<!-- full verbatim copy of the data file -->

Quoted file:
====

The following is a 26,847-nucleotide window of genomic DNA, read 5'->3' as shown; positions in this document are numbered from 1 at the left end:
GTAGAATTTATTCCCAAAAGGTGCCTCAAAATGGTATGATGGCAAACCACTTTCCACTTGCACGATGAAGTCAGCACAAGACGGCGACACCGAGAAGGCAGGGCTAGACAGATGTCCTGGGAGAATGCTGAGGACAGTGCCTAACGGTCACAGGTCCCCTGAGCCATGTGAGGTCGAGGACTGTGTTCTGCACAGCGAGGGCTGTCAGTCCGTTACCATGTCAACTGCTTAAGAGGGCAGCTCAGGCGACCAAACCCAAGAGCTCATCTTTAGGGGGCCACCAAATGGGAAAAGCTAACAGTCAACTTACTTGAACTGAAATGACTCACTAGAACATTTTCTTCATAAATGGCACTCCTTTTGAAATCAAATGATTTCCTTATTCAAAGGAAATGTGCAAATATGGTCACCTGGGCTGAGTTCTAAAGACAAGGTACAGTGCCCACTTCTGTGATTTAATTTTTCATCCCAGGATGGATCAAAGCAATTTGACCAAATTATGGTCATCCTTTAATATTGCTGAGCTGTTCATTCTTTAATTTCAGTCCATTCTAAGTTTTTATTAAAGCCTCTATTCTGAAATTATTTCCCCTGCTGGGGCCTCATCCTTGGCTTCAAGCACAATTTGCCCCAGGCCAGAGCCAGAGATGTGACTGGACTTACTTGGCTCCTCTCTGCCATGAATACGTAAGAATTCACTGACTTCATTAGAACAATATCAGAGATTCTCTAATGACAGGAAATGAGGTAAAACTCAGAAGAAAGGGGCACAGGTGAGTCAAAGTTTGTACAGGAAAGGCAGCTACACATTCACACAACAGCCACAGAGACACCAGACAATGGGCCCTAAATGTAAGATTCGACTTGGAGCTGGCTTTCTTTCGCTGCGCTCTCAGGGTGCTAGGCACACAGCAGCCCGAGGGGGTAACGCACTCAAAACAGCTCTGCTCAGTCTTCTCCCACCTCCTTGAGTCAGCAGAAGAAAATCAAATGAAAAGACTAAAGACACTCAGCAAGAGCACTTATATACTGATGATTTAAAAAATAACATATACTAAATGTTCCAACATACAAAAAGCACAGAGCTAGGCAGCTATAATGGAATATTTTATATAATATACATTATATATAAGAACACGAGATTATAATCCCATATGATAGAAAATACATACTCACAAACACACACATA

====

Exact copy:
The following is a 26,847-nucleotide window of genomic DNA, read 5'->3' as shown; positions in this document are numbered from 1 at the left end:
GTAGAATTTATTCCCAAAAGGTGCCTCAAAATGGTATGATGGCAAACCACTTTCCACTTGCACGATGAAGTCAGCACAAGACGGCGACACCGAGAAGGCAGGGCTAGACAGATGTCCTGGGAGAATGCTGAGGACAGTGCCTAACGGTCACAGGTCCCCTGAGCCATGTGAGGTCGAGGACTGTGTTCTGCACAGCGAGGGCTGTCAGTCCGTTACCATGTCAACTGCTTAAGAGGGCAGCTCAGGCGACCAAACCCAAGAGCTCATCTTTAGGGGGCCACCAAATGGGAAAAGCTAACAGTCAACTTACTTGAACTGAAATGACTCACTAGAACATTTTCTTCATAAATGGCACTCCTTTTGAAATCAAATGATTTCCTTATTCAAAGGAAATGTGCAAATATGGTCACCTGGGCTGAGTTCTAAAGACAAGGTACAGTGCCCACTTCTGTGATTTAATTTTTCATCCCAGGATGGATCAAAGCAATTTGACCAAATTATGGTCATCCTTTAATATTGCTGAGCTGTTCATTCTTTAATTTCAGTCCATTCTAAGTTTTTATTAAAGCCTCTATTCTGAAATTATTTCCCCTGCTGGGGCCTCATCCTTGGCTTCAAGCACAATTTGCCCCAGGCCAGAGCCAGAGATGTGACTGGACTTACTTGGCTCCTCTCTGCCATGAATACGTAAGAATTCACTGACTTCATTAGAACAATATCAGAGATTCTCTAATGACAGGAAATGAGGTAAAACTCAGAAGAAAGGGGCACAGGTGAGTCAAAGTTTGTACAGGAAAGGCAGCTACACATTCACACAACAGCCACAGAGACACCAGACAATGGGCCCTAAATGTAAGATTCGACTTGGAGCTGGCTTTCTTTCGCTGCGCTCTCAGGGTGCTAGGCACACAGCAGCCCGAGGGGGTAACGCACTCAAAACAGCTCTGCTCAGTCTTCTCCCACCTCCTTGAGTCAGCAGAAGAAAATCAAATGAAAAGACTAAAGACACTCAGCAAGAGCACTTATATACTGATGATTTAAAAAATAACATATACTAAATGTTCCAACATACAAAAAGCACAGAGCTAGGCAGCTATAATGGAATATTTTATATAATATACATTATATATAAGAACACGAGATTATAATCCCATATGATAGAAAATACATACTCACAAACACACACATA